Tuesday, October 11, 2016

Book Review

Book review:  "How Everything Became War and the Military Became Everything: Tales from the Pentagon" by Rosa Brooks

This book is pure idiocy.
Rosa Brooks suggests a modified judicial or quasi-judicial enquiry before done strikes, saying:
"...greater due process could offer needed legitimacy. The individualization of warfare thus has the potential to bring war more in line with core human rights norms."
As if outright murder has anything to do with human rights.

And at another point in her book, she says this:
"The United States isn't all idealism, all the time: we're capable of plenty of cynicism, and occasional acts of plain old evil. But even our most cynical moments are accompanied by idealism. We want to help, and we want to set things right. We want everyone to share in peace, justice and the benefits of the American way- even if it hurts. And hurt it does. The United States and those we try to "help" are often the victims of our own idealistic commitments to democracy, human rights, and the rule of law."
The only democracy we seem to bring people is the democracy of death. And our government does not give a shit about laws or human rights.

She further argues in her book that "it has often our best instincts, not our worst, that have led us to do harm in the world." She offers up the war of aggression on Iraq as an example - admitting that some "not-so-great" instincts brought us there - but that "we took the Pottery Barn Rule seriously enough to stick around for the next eight years."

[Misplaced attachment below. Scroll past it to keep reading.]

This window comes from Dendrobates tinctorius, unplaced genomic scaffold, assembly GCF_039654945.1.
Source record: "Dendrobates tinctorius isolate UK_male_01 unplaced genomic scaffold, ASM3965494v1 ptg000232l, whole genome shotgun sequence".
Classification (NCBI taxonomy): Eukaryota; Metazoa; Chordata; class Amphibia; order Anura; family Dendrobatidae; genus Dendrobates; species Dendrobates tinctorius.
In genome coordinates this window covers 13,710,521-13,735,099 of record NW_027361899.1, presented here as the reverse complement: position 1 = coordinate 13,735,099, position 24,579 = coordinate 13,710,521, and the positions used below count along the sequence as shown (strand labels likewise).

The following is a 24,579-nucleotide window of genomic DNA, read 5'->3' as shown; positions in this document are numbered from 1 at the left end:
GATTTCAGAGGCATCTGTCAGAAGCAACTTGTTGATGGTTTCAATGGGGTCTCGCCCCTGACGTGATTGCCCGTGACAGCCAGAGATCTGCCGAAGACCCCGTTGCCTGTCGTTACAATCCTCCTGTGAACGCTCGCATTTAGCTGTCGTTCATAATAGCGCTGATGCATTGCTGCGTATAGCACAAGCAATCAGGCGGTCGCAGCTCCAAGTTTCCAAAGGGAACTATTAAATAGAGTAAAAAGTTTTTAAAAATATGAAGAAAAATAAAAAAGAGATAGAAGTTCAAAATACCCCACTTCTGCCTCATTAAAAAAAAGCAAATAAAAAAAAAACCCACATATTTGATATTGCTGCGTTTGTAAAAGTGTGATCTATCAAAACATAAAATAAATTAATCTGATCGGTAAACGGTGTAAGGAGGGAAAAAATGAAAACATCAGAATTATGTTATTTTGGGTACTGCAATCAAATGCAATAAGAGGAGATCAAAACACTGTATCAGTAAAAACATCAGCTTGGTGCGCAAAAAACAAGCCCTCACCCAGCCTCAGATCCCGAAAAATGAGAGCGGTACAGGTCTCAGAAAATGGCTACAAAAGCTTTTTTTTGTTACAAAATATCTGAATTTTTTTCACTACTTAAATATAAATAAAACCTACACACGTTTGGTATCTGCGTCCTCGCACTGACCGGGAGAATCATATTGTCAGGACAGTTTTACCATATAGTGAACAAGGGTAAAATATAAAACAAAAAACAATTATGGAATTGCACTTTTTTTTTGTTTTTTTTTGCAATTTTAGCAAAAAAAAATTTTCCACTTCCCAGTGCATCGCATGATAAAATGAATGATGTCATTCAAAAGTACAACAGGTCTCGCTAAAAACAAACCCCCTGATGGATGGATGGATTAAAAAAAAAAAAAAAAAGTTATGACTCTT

What brought us to the war of aggression on Iraq was a pack of lies, and a corporate media interested more in advancing their careers than getting at the truth, which was very easy to uncover. And we did not stay there for any altruistic reasons, any more than the attackers on 9/11 wanted to improve the New York skyline. 

She really does drink the kool-aid.

Later in the book, she talks about the murder by car bomb of Orlando Letelier, which happened in 1976 in DC. She called Letelier "brave, but foolish" because he spoke out for what he believed was morally right. She sees this murder as murder. She does not see the US murders as murders at all. Profound hypocrisy, which is why she can advocate for more "judicial review" of potential drone strike victims and falsely believe that the US was trying to help in Iraq during the brutal occupation. She does go on to hint that our drone strikes may be "murder" unless we have met a bunch of conditions - which we clearly have not met. Which Brooks excuses, because she thinks the people in the US intelligence community and US military are good people, acting in good faith. She clearly learned nothing from the pack of lies fostered on us about the WMDs in Iraq back in 2002. 

I think Brooks is a world class fool.

I could not finish the book. It made me sick.

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